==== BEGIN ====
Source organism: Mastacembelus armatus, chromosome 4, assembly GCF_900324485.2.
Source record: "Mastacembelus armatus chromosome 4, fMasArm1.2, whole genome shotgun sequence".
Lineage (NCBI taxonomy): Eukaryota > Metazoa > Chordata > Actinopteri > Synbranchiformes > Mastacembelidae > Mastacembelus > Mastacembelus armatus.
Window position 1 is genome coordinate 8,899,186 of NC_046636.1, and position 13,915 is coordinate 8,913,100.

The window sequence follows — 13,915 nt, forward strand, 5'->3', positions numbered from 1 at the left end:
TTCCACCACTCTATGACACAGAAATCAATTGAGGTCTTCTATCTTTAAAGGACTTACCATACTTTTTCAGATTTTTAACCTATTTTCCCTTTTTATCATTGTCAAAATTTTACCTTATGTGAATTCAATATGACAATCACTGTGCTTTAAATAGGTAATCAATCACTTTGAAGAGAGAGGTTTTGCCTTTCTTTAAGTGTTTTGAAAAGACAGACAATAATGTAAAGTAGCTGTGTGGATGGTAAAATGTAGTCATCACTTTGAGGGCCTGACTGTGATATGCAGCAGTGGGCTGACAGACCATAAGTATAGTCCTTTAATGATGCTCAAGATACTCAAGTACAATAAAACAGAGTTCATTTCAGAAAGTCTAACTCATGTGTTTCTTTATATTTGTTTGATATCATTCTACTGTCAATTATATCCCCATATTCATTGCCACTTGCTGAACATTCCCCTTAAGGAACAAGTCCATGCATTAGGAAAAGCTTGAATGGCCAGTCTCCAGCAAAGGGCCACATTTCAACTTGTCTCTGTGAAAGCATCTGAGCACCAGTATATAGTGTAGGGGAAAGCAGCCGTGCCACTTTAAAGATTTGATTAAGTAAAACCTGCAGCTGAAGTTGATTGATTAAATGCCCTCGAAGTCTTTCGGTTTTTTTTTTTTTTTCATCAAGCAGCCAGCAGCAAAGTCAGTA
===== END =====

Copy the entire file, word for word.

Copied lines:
Source organism: Mastacembelus armatus, chromosome 4, assembly GCF_900324485.2.
Source record: "Mastacembelus armatus chromosome 4, fMasArm1.2, whole genome shotgun sequence".
Lineage (NCBI taxonomy): Eukaryota > Metazoa > Chordata > Actinopteri > Synbranchiformes > Mastacembelidae > Mastacembelus > Mastacembelus armatus.
Window position 1 is genome coordinate 8,899,186 of NC_046636.1, and position 13,915 is coordinate 8,913,100.

The window sequence follows — 13,915 nt, forward strand, 5'->3', positions numbered from 1 at the left end:
TTCCACCACTCTATGACACAGAAATCAATTGAGGTCTTCTATCTTTAAAGGACTTACCATACTTTTTCAGATTTTTAACCTATTTTCCCTTTTTATCATTGTCAAAATTTTACCTTATGTGAATTCAATATGACAATCACTGTGCTTTAAATAGGTAATCAATCACTTTGAAGAGAGAGGTTTTGCCTTTCTTTAAGTGTTTTGAAAAGACAGACAATAATGTAAAGTAGCTGTGTGGATGGTAAAATGTAGTCATCACTTTGAGGGCCTGACTGTGATATGCAGCAGTGGGCTGACAGACCATAAGTATAGTCCTTTAATGATGCTCAAGATACTCAAGTACAATAAAACAGAGTTCATTTCAGAAAGTCTAACTCATGTGTTTCTTTATATTTGTTTGATATCATTCTACTGTCAATTATATCCCCATATTCATTGCCACTTGCTGAACATTCCCCTTAAGGAACAAGTCCATGCATTAGGAAAAGCTTGAATGGCCAGTCTCCAGCAAAGGGCCACATTTCAACTTGTCTCTGTGAAAGCATCTGAGCACCAGTATATAGTGTAGGGGAAAGCAGCCGTGCCACTTTAAAGATTTGATTAAGTAAAACCTGCAGCTGAAGTTGATTGATTAAATGCCCTCGAAGTCTTTCGGTTTTTTTTTTTTTTTCATCAAGCAGCCAGCAGCAAAGTCAGTA